Star Wars and 7th Century Monks

If you start a conversation about the Star Wars: The Last Jedi, you are likely going to get some conflicting opinions on whether or not it was a worthy addition to the Star Wars canon. Or maybe you won’t. Does anyone think it was? Heh. I digress.

I will admit that I was less than impressed by the movie. Could they not show some originality in the screenplay? How many times must we see the same battle scenarios over and over again? And don’t get me started on Kylo Ren. Ugh.

But there was one part of the movie that had me absolutely giddy with delight. That was when Rey and Luke are together on the ancient Jedi temple on Ahch-To. We saw a glimpse of this at the end of the previous movie, The Force Awakens, but in The Last Jedi we are treated to more of the scenery and buildings that make up the old temple as Rey tries to convince Luke to join her in the fight against the First Order.

Trust me, it wasn’t because of the plot or acting that made me so happy at this part of the film, although both actors handed their scenes well enough. No, it was the setting that gave me such delight.

That is because this part of the movie was not made up of CGI enhanced buildings or scenery. This was filmed in a real place, the beautiful little island of Skellig Michael situated off the south-west tip of Ireland, and it has a place in the story of seventh century Ireland.

In real life, this wasn’t a temple, but it was a religious site, a monastery built in the Early Medieval period. The little “beehive” building that Luke lives in and the stone steps that Rey climbs are all real features, built by the monks themselves.

Skellig Michael is a small island (54 acres), consisting of two rugged vertical peaks, with a couple of flatter spots in-between peaks where the structures are located. There are three bays on the island where the monks could land, depending on the time of year and the weather, and there are stone stairs leading up to the buildings from each of them. Today only one of them is safe (ish) for use. The island is named after the archangel Michael. The word skellig comes from the Old Irish Gaelic word sceillec which means small or steep area of rock.

Skellig_Michael03(js)
This is a daunting place to live. Howling, near-hurricane force winds are common, and the seas around the island are often rough. Modern visitors are only allowed on this World Heritage Site in the summer. No children are allowed, as the stairs are too steep and dangerous for them. Visits are limited to six hours, and only 180 people are allowed at one time, to protect the structures.

The monastery itself consists of two oratories (places where the monks could pray) a cemetery, crosses, cross-slabs and six domed beehive cells, given that name because of their resemblance to beehives. There is also the remains of a later medieval church.The cells and oratories are all of dry-built construction and the church is of mortared stone. There is also a hermitage on another part of the island, possibly built in the 9th century. This would have been a  place for visitors to stay who might have come there for retreat, or for the abbot or another monk to withdraw even more from the world.

It is thought that there would have been maximum twelve monks and one abbot on the island at one time. The monks would likely have shared their beehive cells. The cells  vary in size, and some may have had an upper loft. It’s hard to know exactly when the first monks came there to establish the monastery, called St. Michael’s. The monastery could have been founded in the 5th century, as I mentioned earlier, but the first historically reliable reference to it comes from the 8th century, in the recording of the death of “Suibhini of Skelig”. I imagine he was likely a monk or an abbot of the monastery.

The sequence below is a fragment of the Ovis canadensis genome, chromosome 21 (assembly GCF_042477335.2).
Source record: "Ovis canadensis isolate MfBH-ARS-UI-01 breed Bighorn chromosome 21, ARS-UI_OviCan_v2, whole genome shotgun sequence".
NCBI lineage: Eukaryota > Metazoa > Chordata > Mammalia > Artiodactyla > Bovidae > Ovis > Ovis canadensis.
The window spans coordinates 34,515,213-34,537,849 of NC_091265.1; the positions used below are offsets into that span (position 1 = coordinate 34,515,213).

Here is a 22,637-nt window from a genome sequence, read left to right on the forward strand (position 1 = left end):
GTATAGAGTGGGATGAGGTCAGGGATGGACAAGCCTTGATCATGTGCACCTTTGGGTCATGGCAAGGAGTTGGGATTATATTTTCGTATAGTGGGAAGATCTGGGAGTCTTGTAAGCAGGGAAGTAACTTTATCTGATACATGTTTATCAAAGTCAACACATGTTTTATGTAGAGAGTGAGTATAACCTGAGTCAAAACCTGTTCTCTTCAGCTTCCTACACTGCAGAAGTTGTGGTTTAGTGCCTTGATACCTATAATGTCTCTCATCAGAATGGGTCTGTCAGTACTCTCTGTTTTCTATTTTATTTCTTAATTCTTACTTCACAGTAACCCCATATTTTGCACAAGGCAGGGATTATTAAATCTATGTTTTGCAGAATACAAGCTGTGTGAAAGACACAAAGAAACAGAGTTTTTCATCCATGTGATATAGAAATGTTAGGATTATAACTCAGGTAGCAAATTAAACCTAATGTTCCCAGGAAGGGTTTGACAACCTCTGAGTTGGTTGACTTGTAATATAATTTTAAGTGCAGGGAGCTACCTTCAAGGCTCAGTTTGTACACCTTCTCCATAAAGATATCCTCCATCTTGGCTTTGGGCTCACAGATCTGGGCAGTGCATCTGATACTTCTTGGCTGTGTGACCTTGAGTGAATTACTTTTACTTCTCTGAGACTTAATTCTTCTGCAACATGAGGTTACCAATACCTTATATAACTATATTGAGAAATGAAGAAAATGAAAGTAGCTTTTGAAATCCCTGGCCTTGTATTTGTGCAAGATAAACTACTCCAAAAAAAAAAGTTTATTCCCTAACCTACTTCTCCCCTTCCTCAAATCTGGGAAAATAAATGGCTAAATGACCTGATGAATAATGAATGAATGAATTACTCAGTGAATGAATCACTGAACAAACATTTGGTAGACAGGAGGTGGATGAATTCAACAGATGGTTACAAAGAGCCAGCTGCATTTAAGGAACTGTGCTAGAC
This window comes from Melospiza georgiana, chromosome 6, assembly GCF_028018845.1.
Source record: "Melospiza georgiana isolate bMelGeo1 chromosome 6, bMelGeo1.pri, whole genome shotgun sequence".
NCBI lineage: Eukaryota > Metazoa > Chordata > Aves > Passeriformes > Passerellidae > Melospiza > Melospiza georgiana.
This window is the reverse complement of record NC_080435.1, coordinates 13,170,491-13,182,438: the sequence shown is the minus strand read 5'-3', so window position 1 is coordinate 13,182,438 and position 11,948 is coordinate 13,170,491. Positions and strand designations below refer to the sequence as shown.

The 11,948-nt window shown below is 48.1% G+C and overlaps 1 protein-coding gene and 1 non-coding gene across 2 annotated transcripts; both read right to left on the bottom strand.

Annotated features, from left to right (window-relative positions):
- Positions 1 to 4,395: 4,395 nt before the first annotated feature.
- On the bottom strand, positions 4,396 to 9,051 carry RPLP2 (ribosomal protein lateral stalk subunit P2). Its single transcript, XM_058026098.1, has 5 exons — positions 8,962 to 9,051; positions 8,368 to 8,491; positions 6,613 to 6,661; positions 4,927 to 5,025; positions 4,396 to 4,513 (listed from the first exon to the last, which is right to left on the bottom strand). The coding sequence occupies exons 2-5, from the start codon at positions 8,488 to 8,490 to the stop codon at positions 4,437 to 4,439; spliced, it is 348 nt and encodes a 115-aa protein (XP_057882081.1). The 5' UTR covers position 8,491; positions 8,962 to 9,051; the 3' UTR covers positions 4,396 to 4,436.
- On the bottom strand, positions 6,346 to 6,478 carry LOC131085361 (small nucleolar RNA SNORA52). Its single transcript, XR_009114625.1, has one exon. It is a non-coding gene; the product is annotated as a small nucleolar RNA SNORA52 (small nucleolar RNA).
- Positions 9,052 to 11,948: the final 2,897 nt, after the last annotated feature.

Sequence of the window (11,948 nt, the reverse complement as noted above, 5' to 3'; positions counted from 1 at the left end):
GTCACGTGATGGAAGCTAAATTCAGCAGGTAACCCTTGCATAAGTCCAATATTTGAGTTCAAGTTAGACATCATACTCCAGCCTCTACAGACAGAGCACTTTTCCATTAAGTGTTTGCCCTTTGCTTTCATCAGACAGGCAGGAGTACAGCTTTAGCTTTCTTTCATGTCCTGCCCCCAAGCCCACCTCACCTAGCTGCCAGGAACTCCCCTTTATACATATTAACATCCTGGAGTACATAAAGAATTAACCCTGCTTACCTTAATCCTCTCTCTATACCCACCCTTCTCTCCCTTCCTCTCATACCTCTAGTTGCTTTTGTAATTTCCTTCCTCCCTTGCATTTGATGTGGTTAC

One wonders how the monks survived in this remote, wild, harsh environment. There is some evidence of gardens on the small areas that allowed for growing. Of course fish, birds, and eggs were plentiful. Making their way up and down those steps would have been a challenge, but it was a journey the monks would have to make any time they went on/off island or down to the spots where they could fish.

The cleverly constructed dry-stone cells are good shelter against the harsh winds and rain, but it must have been a cold, miserable place when the freezing winds howled and the sleety rain lashed against their walls. The monks were made of sterner stuff than I, but this place suited the aesthetic bent of these Celtic Christians very well. It was isolated, harsh, and difficult. A perfect place to stretch one’s dependence on God.

It’s not an easy place to visit, even now, but I sure would like to try. Another place to add to my places of pilgrimage for the next time I get to Great Britain.

I’ll leave you with a bonus clip of Mark Hamill discussing the filming of Star Wars on Skellig Michael.


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5 thoughts on “Star Wars and 7th Century Monks

  1. I was super excited to read this post, and then let down with a thump by the introduction. Does it really seem so unlikely that other people who care about good storytelling in general and STAR WARS in particular could possibly think it was a decent film?

    I really am sorry that you were disappointed in the movie not living up to your hopes and expectations, because I’ve been through similar frustrating experiences with films I was initially excited about (see: the LotR movies and the last two Narnia ones). But I not only loved TLJ, I’ve seen it seven times now. I’ve spent a lot of time thinking about the story and characters, and why the film’s overall message about the fallibility of human heroes and the need for all of us to learn from and grow beyond our failures resonates so powerfully with me as a lifelong SW fan and even as a Christian. I just wish all the people who disliked it would stop talking as though their view is the only reasonable one, because it isn’t.

    That being said, though, great post about Skellig Michael (which I would love to visit, too!) and its fascinating history. So thanks for that.

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    • L.A. Smith says:

      Thanks for your comment! I’m sorry my opening comments let you down. You’re right, just because I disliked it doesn’t mean that everyone does, although I have to say that you are the first one I’ve come across who really, really likes it! I would love to hear your perspectives on it. I was very disappointed in the storytelling, I felt like it was a complete rehash of so many things the Star Wars films have already given us. The recycling of the Empire into the First Order, the Rebellion into the Resistance, a deserted planet where the Resistance hides out only to face an all-out assault from the enemy (Hoth all over again)….